Of course, this being the necessary nature of politics, and geopolitics all the more, the prudent man does not make negative character judgements about a leader based on this. There is little doubt to the informed observer that Russia could easily be ruled by lesser men than Vladimir Putin. Machiavelli was not the only one to suggest that rulers ought to be judged by different standards than the common man. Government would hardly be conceivable otherwise, but Machiavelli went so far as to say that Kings ought to be judged more by history than the news, essentially. What a ruler does today cannot always be fully appreciated until a great deal of time has passed and its long term outcome can be realized.
We clearly lack such a luxury, however. Machiavelli could scarcely have conceived of a world so fast paced as ours. One also might infer that he viewed geopolitics in a decidedly Eurocentric fashion, without any concept of the possibility, that Europeans might face a situation where they could be wiped out and replaced by non-Europeans. In his frame of reference, wars were won or lost by swords and catapults. One side or the other would yield and the conflict would tend to cease. Making judgements about the outcome of a nuclear war is unappealing in the extreme, and all the less so for those who do not survive the first strike, whatever the motives of the actors involved.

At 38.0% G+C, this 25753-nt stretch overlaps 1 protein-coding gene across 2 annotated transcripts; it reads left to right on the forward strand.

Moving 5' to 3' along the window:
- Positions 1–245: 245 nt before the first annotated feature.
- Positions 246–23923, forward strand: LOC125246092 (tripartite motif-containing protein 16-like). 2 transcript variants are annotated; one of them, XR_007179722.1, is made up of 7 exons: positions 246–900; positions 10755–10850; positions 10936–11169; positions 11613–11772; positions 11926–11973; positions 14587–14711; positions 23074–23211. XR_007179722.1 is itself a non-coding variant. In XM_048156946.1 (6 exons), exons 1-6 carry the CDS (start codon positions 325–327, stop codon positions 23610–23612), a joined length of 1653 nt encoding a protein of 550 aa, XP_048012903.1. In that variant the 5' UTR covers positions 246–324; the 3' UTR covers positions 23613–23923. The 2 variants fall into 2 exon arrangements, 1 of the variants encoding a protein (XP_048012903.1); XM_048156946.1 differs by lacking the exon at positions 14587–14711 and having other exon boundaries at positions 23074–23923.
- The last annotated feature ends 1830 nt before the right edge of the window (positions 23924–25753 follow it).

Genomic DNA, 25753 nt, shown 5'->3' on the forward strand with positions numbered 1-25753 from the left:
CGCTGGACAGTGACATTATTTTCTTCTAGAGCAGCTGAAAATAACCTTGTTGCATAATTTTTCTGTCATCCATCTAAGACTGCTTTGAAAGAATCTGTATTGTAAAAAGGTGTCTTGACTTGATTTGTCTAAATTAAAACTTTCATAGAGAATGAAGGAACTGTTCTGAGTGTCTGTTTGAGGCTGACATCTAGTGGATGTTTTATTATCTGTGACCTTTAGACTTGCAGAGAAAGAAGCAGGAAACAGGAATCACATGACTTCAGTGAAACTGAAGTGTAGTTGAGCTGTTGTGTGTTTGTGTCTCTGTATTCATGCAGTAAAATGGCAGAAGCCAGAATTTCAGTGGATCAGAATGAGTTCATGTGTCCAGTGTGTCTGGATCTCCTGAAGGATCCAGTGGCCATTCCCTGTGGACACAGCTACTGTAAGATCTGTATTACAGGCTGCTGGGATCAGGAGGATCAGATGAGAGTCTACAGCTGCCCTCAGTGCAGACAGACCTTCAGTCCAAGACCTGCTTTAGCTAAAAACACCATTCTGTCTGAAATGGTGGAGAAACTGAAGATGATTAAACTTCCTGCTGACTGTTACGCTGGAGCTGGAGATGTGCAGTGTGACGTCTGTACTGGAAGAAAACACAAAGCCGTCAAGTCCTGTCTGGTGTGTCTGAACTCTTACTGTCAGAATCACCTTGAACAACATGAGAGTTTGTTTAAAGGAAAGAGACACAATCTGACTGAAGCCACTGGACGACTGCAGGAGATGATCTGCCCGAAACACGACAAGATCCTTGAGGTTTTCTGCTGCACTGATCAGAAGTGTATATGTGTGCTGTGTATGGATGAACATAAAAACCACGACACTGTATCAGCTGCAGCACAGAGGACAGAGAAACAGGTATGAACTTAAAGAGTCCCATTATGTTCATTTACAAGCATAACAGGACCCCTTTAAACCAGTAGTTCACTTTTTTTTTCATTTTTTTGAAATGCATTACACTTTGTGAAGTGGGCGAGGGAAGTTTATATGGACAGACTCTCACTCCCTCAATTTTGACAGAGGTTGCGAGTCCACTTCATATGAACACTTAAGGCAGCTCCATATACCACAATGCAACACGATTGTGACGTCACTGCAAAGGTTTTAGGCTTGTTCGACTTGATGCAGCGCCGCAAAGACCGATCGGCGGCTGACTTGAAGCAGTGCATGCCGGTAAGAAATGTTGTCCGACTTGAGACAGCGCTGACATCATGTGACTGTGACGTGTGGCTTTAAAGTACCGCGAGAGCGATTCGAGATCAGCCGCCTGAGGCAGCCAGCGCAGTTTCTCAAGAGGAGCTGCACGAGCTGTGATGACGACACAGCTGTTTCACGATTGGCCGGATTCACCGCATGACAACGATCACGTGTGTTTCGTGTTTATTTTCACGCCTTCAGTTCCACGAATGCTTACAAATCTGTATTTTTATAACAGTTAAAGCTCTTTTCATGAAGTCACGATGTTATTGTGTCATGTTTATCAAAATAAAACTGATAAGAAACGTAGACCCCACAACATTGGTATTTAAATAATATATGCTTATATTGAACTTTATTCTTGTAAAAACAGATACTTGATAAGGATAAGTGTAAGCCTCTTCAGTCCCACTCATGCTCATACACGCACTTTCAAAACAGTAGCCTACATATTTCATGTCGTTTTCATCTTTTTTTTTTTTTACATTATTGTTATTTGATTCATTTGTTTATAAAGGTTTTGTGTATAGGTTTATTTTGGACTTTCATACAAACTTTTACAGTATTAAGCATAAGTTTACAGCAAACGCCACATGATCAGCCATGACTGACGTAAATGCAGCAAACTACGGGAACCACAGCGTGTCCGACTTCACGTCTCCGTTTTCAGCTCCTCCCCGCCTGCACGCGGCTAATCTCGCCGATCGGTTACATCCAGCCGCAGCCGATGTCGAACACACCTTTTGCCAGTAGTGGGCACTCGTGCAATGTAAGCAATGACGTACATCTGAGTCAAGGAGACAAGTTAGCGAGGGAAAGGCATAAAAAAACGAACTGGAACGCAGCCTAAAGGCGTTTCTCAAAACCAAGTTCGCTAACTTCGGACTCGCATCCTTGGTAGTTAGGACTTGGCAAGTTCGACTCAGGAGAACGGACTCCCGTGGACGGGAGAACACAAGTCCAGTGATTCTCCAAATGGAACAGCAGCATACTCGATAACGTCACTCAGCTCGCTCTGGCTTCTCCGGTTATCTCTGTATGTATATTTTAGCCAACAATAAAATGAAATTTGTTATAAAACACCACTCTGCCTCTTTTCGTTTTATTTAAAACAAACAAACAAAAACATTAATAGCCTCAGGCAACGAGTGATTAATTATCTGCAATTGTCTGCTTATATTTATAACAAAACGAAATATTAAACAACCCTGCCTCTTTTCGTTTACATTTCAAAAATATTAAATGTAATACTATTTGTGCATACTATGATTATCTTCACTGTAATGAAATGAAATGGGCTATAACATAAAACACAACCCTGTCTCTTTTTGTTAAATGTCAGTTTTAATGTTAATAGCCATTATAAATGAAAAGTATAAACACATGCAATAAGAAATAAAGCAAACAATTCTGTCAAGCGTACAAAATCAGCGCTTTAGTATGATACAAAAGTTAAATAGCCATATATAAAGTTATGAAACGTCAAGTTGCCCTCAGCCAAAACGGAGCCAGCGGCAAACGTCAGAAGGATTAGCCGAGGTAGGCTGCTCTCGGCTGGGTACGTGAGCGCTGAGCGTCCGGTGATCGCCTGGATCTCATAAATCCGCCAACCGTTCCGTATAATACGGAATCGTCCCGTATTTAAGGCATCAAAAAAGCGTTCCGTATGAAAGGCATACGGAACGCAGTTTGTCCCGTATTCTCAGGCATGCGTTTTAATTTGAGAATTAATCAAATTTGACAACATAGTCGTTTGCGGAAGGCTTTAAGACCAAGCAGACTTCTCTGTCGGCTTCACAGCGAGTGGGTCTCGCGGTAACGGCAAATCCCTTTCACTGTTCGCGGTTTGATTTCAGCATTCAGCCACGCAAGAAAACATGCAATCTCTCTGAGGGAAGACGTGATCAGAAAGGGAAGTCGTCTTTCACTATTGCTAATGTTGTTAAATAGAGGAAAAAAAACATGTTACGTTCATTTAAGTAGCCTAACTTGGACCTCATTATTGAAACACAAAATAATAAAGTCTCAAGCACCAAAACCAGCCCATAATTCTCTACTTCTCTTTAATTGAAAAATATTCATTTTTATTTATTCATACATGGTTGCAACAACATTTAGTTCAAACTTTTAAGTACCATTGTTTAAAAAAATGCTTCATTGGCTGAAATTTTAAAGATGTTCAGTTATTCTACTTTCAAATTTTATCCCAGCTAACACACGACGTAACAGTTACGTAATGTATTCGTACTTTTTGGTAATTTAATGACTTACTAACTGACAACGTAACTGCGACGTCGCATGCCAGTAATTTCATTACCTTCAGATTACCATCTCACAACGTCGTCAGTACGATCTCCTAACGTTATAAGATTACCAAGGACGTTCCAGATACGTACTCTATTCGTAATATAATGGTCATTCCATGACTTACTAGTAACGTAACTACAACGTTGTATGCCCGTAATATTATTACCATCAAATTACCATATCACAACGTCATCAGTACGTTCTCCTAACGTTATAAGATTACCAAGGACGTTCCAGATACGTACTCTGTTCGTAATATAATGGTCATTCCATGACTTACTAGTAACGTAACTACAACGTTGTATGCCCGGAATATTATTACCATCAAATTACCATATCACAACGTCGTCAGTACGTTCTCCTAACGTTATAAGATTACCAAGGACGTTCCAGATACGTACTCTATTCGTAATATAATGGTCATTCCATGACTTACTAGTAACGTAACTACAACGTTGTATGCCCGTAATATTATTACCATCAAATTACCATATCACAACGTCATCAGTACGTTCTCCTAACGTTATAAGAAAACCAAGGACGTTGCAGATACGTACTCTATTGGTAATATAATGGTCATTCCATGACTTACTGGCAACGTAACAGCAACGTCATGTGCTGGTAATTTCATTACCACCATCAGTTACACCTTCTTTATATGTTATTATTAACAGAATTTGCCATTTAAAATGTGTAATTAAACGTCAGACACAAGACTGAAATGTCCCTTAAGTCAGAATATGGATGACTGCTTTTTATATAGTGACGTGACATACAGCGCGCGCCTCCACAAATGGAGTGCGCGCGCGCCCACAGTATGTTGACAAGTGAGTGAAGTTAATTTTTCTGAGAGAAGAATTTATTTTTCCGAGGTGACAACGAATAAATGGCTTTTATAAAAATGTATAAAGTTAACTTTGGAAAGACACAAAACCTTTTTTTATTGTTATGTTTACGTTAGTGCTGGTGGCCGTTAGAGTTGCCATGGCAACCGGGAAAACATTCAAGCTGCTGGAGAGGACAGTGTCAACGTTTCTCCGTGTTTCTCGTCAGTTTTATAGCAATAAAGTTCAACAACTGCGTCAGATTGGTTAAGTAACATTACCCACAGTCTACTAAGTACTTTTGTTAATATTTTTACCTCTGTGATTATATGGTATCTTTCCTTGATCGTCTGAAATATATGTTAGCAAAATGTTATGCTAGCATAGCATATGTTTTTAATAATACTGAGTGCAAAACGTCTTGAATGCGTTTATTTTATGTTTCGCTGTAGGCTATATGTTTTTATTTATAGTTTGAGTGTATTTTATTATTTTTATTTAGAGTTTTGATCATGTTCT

More troubling still, nuclear war might actually not be the worst possible outcome of this conflict. Or, it might be a step on the road to a still worse outcome. Or, the worse outcome ensues, nuclear weapons fall into the wrong hands, and, well, those left behind to witness this are not to be envied. Such are the powers of demographic changes.
All of which is to say, that on a short list of poor options, men must make decisions within a given range of possibilities. For those of us judging from the outside, we can only make inferences based on imperfect knowledge. I infer from Vladimir Putin’s long rule, the popular support that makes it possible, the fact that his people are not stupid, and the fact that he has easier options available to him than he currently exercises, if he cared not for the wellbeing of his countrymen, that Putin means well.
Since he means well, and is not stupid, and has demonstrated a talent for Realpolitik, I must then infer that there was a reason to allow Prigozhin to acquire the power recently wielded against the Russian State. I do not know what that reason was, I can only infer that it exists, or, at some point did exist.